Defense Minister and Army General al-Sisi addressed the Egyptian military about the state of Egypt today. In the speech, al-Sisi defended both the role of the military in Egypt’s transition and the military’s handling of the Muslim Brotherhood. He accused Morsi of fighting with the judiciary, the media, the police, public opinion, and the SCAF.
The state prosecutor froze the assets of 14 people involved in agitating for the “release and reinstatement” of Mohamed Morsi as President. Among those whose assets were frozen were prominent Muslim Brotherhood figures, such as financier and strategist Khairat el-Shater, spiritual leader (and Supreme Guide) Mohamed Badie, and political leader Saad Al-Katatni. Moreover, the prosecutor’s office received complaints against Morsi and Freedom and Justice Party leaders, prompting additional probes. Separately, Morsi’s former Minister for Local Development Dr. Mohamed Ali Bishr stated that the Muslim Brotherhood was in communication with senior Egyptian military officials to discuss possible compromises on governance moving forward. However, Bishr noted that a requirement for the Brotherhood would be the reinstatement of Morsi as President.
The interim government began to take final form, with Mohamed El-Baradei being sworn in as the new interim Vice President for foreign relations. Nabil Fahmy, former ambassador to the United States, accepted the offer of foreign minister, economist Ahmed Galal took the post of finance minister, and Hisham Zaazou remained as tourism minister.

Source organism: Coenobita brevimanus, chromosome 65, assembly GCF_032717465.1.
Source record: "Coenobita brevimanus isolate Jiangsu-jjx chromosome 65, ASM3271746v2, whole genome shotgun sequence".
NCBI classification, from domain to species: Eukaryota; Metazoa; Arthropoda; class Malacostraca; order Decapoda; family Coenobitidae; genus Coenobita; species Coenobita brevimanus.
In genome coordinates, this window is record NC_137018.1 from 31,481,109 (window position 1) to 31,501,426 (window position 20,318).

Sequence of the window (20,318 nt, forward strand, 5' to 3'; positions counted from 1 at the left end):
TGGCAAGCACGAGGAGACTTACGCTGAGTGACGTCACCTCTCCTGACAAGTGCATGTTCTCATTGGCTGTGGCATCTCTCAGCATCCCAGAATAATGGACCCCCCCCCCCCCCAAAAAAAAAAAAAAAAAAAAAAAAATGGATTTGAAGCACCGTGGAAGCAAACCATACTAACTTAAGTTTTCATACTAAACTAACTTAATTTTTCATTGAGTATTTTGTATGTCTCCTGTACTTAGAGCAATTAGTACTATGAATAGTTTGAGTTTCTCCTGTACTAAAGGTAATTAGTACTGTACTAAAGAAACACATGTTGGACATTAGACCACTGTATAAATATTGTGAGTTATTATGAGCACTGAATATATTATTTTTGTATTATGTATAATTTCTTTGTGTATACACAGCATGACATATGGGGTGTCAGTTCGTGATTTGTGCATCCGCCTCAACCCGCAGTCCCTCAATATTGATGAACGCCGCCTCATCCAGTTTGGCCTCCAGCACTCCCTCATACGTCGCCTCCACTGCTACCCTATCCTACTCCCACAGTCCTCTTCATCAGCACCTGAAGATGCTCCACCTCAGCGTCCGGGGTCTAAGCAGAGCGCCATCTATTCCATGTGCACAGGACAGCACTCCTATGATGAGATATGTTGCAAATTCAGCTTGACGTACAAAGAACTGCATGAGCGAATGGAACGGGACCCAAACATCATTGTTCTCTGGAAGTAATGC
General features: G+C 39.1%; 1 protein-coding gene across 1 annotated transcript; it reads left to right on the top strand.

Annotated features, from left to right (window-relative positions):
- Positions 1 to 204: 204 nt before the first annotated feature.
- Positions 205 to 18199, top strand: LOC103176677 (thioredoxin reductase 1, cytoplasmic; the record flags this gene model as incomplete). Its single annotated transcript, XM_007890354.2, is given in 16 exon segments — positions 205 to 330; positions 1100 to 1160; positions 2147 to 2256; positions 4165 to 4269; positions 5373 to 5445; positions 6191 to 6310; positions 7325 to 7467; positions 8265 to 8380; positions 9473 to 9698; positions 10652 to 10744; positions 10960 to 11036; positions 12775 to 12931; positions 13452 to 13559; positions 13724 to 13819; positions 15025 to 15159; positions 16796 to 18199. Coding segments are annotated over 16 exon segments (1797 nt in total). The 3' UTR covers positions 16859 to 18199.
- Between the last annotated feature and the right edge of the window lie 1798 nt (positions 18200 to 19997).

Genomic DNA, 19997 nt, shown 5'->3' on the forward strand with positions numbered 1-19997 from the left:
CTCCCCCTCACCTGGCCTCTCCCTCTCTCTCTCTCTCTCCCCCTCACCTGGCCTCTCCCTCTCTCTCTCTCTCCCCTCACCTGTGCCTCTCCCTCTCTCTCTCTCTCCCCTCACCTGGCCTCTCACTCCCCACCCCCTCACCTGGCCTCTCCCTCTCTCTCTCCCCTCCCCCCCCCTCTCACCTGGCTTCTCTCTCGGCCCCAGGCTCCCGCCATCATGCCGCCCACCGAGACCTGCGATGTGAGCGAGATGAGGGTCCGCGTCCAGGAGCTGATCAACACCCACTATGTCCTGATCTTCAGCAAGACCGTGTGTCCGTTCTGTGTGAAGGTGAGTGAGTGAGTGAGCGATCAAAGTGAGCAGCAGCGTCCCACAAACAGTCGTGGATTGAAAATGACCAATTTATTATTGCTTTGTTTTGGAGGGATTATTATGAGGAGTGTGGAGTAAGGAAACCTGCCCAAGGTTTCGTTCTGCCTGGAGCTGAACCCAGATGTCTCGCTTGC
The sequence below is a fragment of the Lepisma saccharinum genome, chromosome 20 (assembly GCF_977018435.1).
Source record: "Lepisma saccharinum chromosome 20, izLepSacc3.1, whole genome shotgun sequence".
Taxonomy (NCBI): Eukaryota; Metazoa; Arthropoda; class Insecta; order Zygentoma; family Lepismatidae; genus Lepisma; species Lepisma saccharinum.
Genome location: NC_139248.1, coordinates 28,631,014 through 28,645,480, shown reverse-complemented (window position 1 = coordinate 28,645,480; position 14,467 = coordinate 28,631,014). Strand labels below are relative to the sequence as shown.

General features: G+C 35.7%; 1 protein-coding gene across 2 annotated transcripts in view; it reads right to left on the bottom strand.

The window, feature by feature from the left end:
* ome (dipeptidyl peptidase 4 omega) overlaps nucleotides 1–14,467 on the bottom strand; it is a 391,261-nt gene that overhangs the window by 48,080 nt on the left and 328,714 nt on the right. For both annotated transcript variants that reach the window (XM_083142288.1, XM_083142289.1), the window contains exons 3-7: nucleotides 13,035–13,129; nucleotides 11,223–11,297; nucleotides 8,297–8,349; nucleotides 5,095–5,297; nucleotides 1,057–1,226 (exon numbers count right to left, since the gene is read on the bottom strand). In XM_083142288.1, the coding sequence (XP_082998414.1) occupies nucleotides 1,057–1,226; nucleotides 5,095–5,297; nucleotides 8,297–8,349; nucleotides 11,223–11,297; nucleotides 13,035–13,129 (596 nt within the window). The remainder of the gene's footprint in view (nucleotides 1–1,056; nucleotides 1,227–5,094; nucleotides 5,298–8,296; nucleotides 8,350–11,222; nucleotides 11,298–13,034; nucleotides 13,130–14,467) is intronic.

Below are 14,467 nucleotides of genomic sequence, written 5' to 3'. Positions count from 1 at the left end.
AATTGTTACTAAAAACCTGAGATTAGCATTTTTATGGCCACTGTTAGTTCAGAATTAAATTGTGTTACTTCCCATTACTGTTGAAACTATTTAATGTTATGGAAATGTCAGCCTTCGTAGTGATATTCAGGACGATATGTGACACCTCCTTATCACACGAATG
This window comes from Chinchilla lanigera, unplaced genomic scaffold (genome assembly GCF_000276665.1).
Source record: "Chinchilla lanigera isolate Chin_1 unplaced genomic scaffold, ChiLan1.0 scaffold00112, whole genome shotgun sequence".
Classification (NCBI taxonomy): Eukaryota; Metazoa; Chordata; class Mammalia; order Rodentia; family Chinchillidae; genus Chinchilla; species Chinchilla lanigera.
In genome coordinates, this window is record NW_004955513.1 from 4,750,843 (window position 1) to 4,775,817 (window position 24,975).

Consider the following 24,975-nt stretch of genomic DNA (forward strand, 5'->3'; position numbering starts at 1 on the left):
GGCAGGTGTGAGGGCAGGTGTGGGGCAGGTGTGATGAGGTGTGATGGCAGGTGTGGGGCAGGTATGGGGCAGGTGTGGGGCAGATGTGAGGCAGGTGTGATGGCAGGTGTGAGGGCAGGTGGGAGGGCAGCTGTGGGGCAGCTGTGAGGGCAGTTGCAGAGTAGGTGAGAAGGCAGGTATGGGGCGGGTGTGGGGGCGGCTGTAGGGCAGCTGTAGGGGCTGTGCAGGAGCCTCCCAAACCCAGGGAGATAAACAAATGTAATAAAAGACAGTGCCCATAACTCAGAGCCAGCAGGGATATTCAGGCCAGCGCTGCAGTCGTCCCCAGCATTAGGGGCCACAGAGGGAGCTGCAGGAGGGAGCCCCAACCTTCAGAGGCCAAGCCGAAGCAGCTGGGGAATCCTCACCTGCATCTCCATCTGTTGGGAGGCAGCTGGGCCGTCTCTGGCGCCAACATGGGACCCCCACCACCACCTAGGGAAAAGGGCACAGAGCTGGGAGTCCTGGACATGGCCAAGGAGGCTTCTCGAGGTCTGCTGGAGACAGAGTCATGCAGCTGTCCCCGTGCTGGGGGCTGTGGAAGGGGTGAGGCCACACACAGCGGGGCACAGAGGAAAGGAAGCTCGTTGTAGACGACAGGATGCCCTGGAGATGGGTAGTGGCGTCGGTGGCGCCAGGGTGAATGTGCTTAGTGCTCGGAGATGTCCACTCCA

A bus convoy transporting cement factory workers was attacked outside of the city of Arish in Northern Sinai. According to witnesses and a later statement by the Egyptian military, the attackers appeared to have an armored personnel carrier as their target, but they missed and hit the bus with an RPG. At least 3 died and 17 people were injured.
Lastly, US Deputy Secretary of State William Burns arrived in Egypt to hold meetings with civil society and business leaders over the coming days.